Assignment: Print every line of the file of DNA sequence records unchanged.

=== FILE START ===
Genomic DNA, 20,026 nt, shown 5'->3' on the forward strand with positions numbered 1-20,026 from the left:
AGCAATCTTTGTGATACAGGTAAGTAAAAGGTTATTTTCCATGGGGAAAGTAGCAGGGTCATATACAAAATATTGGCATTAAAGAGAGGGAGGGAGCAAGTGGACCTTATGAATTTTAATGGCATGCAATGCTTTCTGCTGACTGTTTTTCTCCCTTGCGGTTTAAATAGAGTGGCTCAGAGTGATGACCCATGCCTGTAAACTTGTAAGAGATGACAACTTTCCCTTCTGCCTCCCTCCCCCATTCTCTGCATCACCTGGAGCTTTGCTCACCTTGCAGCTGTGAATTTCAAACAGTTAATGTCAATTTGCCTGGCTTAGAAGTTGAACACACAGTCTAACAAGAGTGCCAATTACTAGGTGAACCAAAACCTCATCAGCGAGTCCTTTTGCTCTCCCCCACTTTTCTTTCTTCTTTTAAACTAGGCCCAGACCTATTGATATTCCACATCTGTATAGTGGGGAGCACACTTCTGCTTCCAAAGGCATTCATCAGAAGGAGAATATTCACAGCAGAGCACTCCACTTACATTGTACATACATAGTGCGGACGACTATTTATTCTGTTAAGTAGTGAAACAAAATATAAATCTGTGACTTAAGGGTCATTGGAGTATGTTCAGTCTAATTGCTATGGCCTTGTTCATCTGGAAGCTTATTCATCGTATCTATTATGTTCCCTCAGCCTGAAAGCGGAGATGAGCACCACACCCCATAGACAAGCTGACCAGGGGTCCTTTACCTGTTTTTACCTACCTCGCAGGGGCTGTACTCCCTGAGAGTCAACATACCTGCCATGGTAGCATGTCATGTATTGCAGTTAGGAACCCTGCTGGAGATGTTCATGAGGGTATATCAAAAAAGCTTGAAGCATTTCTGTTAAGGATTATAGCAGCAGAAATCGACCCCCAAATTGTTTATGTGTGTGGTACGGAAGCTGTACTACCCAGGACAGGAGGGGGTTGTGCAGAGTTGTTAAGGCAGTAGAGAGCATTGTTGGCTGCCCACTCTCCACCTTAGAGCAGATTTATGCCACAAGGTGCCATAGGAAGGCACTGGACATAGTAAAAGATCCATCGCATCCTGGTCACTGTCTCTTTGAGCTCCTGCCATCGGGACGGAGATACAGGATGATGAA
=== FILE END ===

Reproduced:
Genomic DNA, 20,026 nt, shown 5'->3' on the forward strand with positions numbered 1-20,026 from the left:
AGCAATCTTTGTGATACAGGTAAGTAAAAGGTTATTTTCCATGGGGAAAGTAGCAGGGTCATATACAAAATATTGGCATTAAAGAGAGGGAGGGAGCAAGTGGACCTTATGAATTTTAATGGCATGCAATGCTTTCTGCTGACTGTTTTTCTCCCTTGCGGTTTAAATAGAGTGGCTCAGAGTGATGACCCATGCCTGTAAACTTGTAAGAGATGACAACTTTCCCTTCTGCCTCCCTCCCCCATTCTCTGCATCACCTGGAGCTTTGCTCACCTTGCAGCTGTGAATTTCAAACAGTTAATGTCAATTTGCCTGGCTTAGAAGTTGAACACACAGTCTAACAAGAGTGCCAATTACTAGGTGAACCAAAACCTCATCAGCGAGTCCTTTTGCTCTCCCCCACTTTTCTTTCTTCTTTTAAACTAGGCCCAGACCTATTGATATTCCACATCTGTATAGTGGGGAGCACACTTCTGCTTCCAAAGGCATTCATCAGAAGGAGAATATTCACAGCAGAGCACTCCACTTACATTGTACATACATAGTGCGGACGACTATTTATTCTGTTAAGTAGTGAAACAAAATATAAATCTGTGACTTAAGGGTCATTGGAGTATGTTCAGTCTAATTGCTATGGCCTTGTTCATCTGGAAGCTTATTCATCGTATCTATTATGTTCCCTCAGCCTGAAAGCGGAGATGAGCACCACACCCCATAGACAAGCTGACCAGGGGTCCTTTACCTGTTTTTACCTACCTCGCAGGGGCTGTACTCCCTGAGAGTCAACATACCTGCCATGGTAGCATGTCATGTATTGCAGTTAGGAACCCTGCTGGAGATGTTCATGAGGGTATATCAAAAAAGCTTGAAGCATTTCTGTTAAGGATTATAGCAGCAGAAATCGACCCCCAAATTGTTTATGTGTGTGGTACGGAAGCTGTACTACCCAGGACAGGAGGGGGTTGTGCAGAGTTGTTAAGGCAGTAGAGAGCATTGTTGGCTGCCCACTCTCCACCTTAGAGCAGATTTATGCCACAAGGTGCCATAGGAAGGCACTGGACATAGTAAAAGATCCATCGCATCCTGGTCACTGTCTCTTTGAGCTCCTGCCATCGGGACGGAGATACAGGATGATGAA